In the end, my time was:

1:30:17

My spreadsheet predicted I would be around 1:33:11, so I was pleased to be ahead of that. But it was disappointing that if I hadn’t made the mistake in T1 I would have gone sub-90.

I am happy enough with Allerthorpe as a venue, too. Which is good news because I am back racing there at the start of August and again at the start of September.

Evolve Quarter Triathlon

Thursday, June 28th, 2018 | Sport

Last week I was back in Womersely for the Evolve Quarter Triathlon. It’s described as a quarter, rather than a standard/Olympic distance because it’s based on a quarter of a full distance: that means 1,000 metres, 45 km bike and 10.5 km run.

The Blue Lagoon is a beautiful place to swim and made a great venue for the sprint race last month. Due to the warm weather, the water temperature was up to 23 degrees by the start of the race. At this temperature, it’s technically wetsuits banned according to British triathlon rules.

It was a mass start from deep water. As we set off, the entire field swam away from me. One other competitor soon slowed down, though, and I was able to overtake them and come out second-to-last out of the swim.

As we hit the bike, I stayed ahead for 15km before moving to the back of the race. But it wasn’t to last long as I passed two people, and later a further three. Overall, the bike went fantastic. I finished in under 1:35, with an average speed of 28.6 kph. This smashes my previous best pace of 27 kph at Wetherby Triathlon.

The roads were mostly quiet, with a few busy stretches. No stops required, and the road quality was consistently good. The maintenance engineers on the level crossing very kindly agreed to set up the traffic lights to allow the racers to come through without stopping.

Then came the run, though. After two hours of racing, it was 1:30pm in the afternoon, the sun was at its height, and a complete lack of breeze provided no wind chill from the 25-degree heat.

Despite applying suncream as I ran, my first kilometre was the fastest. After that, the heat got too intense and I was forced to drop the pace. As went on, I got slower and slower. Time and time again I was convinced that I needed to stop and walk. And time and time again I somehow found the strength to keep putting one foot in front of the other.

I made it to the aid station at 6 km and stopped to down two glasses of water and some energy drink. Off again I went, burping with the amount of liquid I had just consumed. Two kilometres later and a race support car offered me an orange juice, and I downed that, too.

In the end, my run split was 55 minutes. 7 minutes slower than normal. However, I passed the fast biker and three other people on the run, and, it turned out, someone who got lost, too. And even the guy who won said he was 9 minutes slower than normal and had to stop at the aid station, too.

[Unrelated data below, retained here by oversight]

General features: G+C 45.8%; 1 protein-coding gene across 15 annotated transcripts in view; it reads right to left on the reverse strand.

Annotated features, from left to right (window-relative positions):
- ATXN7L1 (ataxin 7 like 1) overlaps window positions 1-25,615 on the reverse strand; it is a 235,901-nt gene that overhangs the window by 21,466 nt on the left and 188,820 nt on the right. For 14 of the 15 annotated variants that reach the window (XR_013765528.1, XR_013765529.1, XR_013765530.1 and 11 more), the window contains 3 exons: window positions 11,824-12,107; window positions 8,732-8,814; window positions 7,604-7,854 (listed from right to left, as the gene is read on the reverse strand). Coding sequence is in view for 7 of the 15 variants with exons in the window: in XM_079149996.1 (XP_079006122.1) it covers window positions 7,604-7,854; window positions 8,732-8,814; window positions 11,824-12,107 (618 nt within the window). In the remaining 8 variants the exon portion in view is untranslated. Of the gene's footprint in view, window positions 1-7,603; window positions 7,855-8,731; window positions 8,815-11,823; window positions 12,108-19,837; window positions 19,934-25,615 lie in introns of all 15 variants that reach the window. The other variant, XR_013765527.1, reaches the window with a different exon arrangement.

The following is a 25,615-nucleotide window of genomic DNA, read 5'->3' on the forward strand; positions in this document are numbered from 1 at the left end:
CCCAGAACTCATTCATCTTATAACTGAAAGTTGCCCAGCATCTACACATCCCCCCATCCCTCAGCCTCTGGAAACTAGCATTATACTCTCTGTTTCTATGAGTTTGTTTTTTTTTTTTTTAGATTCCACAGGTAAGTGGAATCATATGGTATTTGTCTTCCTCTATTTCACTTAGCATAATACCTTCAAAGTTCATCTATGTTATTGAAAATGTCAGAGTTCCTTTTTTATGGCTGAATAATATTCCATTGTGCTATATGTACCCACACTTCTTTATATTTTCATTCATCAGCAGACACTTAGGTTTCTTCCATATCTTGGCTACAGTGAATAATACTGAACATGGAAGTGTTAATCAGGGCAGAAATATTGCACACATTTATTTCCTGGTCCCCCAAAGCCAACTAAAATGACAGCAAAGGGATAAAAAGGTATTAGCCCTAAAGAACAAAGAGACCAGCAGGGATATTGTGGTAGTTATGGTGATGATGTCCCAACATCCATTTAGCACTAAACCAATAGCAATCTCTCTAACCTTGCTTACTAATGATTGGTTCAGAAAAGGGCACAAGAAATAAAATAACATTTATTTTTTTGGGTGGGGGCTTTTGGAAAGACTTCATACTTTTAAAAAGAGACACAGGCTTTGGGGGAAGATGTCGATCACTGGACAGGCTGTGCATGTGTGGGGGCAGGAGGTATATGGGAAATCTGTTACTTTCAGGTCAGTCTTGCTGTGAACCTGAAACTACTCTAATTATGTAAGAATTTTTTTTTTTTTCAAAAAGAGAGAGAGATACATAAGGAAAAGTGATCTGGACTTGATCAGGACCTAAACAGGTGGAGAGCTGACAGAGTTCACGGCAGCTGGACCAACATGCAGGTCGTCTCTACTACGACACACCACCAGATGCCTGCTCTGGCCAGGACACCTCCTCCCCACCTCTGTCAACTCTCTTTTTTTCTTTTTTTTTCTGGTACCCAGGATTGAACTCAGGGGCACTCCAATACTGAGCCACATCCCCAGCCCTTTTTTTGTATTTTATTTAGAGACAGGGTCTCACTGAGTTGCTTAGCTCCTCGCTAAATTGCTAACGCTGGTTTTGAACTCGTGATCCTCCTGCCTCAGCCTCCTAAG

In the end, I finished 20th out of 30, with a time of:

2:57:40

I was chuffed to be under three hours. Although it is a little different from standard distance, it seems comparable.

After the race, we cooled off in the shallows of the lagoon beach. Evolve events are awesome. Really friendly, a great team of marshalls and a beautiful location to race in. Not to be missed!

Why do video assistant referees wear full uniform?

Wednesday, June 27th, 2018 | Sport, Thoughts

If you’ve been watching the World Cup, you may well have seen inside FIFA’s VAR (video assistance referee) control centre. Here a team of officials sit watching computer monitors so that they can double-check the on-pitch referee’s decisions in case they have missed something obvious.

You may have also noticed they are wearing full referee’s kit.

Why? You could argue that as they are set in a control centre in Moscow, sometimes 1,000 kilometres away from where the game is happening, there is little need for a dress code. Or, at least, little need for one that stipulates the traditional outfit of a referee.

But here are two reasons why it is better to wear the kit.

First, it puts them in the right frame of mind. Refereeing is a difficult job. You have to be impartial and fair. You have to make decisions that are difficult: did he use his arm to his advantage or was it a genuine accident that the ball struck him there? Is that fair wrestling for the ball or a foul? These are grey areas that often have no obvious correct answer.

In sport psychology, we talk about getting in the right mindset. When you are doing mental imagery/visualisation exercises, for example, the best thing to do is get the athlete to put their kit on and go to the field where they will play. It makes it more real.